Waugh! What Is He Good For?

Message Bookmarked
Bookmark Removed
A lot, I think.

LondonLee (LondonLee), Friday, 9 January 2004 22:43 (fourteen years ago) Permalink

Few novels have blown me away as much as "A Handful of Dust" did and I ended up reading nearly everything else he's written as a result.

LondonLee (LondonLee), Friday, 9 January 2004 22:50 (fourteen years ago) Permalink

yep i liked Scoop and Vile Bodies too.

But i've never been moved to read any of his later stuff, which i imagine i would have a lot of ideological problems with.

pete s, Friday, 9 January 2004 23:52 (fourteen years ago) Permalink

Well he was a reactionary old snob but I don't feel the need to completely agree with his world view to enjoy his writing. There are parts of 'Sword of Honor' that are a bit iffy and make you shake your head but you'd have to be a pretty hard nut not to be seduced by "Brideshead" no matter what you think about the British aristocracy.

You should try "A Handful of Dust" as it's like a perfect bridge between his early and later work. It has all the stinging social satire with a sad elegy for the fate of "decent" men in the cruel 20th century.

LondonLee (LondonLee), Saturday, 10 January 2004 15:19 (fourteen years ago) Permalink

I will, thanks. I also bought 'The Loved One' on someone's recommendation, and that's on my shelf. I'll write something more when i've read those, and possibly taken a look at the Sword trilogy.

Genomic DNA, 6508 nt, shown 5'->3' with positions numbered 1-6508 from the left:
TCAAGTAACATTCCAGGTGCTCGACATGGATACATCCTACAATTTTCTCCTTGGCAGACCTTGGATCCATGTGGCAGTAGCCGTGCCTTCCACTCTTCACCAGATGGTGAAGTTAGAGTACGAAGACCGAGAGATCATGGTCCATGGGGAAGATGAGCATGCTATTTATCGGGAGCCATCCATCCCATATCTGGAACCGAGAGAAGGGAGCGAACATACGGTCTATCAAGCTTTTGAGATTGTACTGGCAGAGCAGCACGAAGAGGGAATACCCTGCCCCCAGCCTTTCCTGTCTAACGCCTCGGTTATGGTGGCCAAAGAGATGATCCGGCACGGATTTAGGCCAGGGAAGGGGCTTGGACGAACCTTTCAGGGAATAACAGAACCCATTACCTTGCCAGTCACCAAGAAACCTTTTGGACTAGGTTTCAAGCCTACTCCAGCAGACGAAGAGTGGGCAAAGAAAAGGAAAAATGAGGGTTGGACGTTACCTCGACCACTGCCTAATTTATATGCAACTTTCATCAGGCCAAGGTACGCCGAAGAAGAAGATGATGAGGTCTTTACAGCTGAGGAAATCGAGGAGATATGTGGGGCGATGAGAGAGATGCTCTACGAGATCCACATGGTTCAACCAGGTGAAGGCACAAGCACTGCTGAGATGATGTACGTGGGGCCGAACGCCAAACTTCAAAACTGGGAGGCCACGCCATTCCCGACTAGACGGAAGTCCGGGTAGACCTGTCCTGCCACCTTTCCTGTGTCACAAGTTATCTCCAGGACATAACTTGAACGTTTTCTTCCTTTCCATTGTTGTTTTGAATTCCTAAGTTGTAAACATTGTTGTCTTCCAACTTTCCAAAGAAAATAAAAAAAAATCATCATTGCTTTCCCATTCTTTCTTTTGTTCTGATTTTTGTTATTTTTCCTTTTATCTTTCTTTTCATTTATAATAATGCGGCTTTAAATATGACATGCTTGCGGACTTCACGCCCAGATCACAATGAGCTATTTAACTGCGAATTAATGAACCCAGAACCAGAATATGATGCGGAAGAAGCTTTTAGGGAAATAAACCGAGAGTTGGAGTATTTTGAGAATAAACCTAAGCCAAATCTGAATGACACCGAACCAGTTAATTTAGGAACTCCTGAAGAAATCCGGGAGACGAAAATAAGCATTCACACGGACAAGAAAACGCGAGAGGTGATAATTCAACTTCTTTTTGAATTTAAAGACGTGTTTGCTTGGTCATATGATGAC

Incidentally, i was also referring to his catholocism by 'problems'.
Whether it would or wouldn't be in practise i have no idea, but it's one of those subliminal nagging things which prevents you from picking things up you might otherwise try.

(by the by can i just say kudos on the thread title! makes me smile every time i see it!)

pete s, Saturday, 10 January 2004 16:47 (fourteen years ago) Permalink

I don't mind his Catholicism all that much, Graham Greene is one of my favourite writers too, but his particular brand (pre-Vatican II conservative reactionary) does hover around "Sword of Honor" a bit too much and make the main character Guy Crouchback espouse some strange views. Christopher Hitchens wrote a pretty good piece on him in The Atlantic a few months ago which argued that it was his "vices" that made him and had a good quote from Orwell: "Waugh is about as good a novelist as one can be while holding untenable opinions"

http://www.theatlantic.com/issues/2003/05/hitchens.htm

LondonLee (LondonLee), Saturday, 10 January 2004 18:26 (fourteen years ago) Permalink

TS: Well-expressed ideological positions you disagree with vs. Badly expressed ideological positions you support?

I think the first one, generally.

sym (shmuel), Sunday, 11 January 2004 02:54 (fourteen years ago) Permalink


The Loved One is my favorite Waugh. Recommended if you enjoy dry biting wit.

Michael Jacobs, Sunday, 11 January 2004 14:14 (fourteen years ago) Permalink

I thought The Loved One depressing. A Handful of Dust is the best (imo). In the Everyman collection there is an alternative ending based in England (rather than Bolivia or wherever it was). Equally sad in its own way.

The Penguin paperback editions of the 70's / 80's are design classics.

MikeyG (MikeyG), Monday, 12 January 2004 13:11 (fourteen years ago) Permalink

I read Put Out More Flags recently and quite enjoyed it. Funny, funny stuff. I did not detect any reactionary opinions in it. I guess that's something that developed more in his later work?

o. nate (onate), Monday, 12 January 2004 16:40 (fourteen years ago) Permalink

I love that one, the ending is quite conventionally sentimental for him with all the former Bright Young Things steeling themselves for the coming war. It has one of my favourite lines: "But you see one can't expect anything to be perfect now. In the old days if there was one thing wrong it spoiled everything; from now on for all our lives, if there's one thing right the day is made."